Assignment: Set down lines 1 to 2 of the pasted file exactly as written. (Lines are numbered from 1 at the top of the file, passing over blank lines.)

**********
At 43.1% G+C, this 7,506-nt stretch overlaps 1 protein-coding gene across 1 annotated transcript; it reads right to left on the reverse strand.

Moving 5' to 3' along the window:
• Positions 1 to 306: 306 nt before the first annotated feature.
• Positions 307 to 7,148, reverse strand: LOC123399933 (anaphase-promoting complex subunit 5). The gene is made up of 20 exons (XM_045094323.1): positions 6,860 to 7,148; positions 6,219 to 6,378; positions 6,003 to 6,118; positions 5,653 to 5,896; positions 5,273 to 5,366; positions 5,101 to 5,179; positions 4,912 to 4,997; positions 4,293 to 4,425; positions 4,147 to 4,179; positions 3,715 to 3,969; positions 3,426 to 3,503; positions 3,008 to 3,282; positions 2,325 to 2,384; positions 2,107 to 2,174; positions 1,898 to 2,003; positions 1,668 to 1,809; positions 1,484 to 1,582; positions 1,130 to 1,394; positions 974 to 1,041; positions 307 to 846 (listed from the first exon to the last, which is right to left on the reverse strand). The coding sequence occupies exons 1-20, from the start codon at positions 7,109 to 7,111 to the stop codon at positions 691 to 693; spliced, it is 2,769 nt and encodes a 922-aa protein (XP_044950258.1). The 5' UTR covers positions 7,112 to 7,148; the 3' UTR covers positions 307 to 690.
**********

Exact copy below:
At 43.1% G+C, this 7,506-nt stretch overlaps 1 protein-coding gene across 1 annotated transcript; it reads right to left on the reverse strand.

Moving 5' to 3' along the window: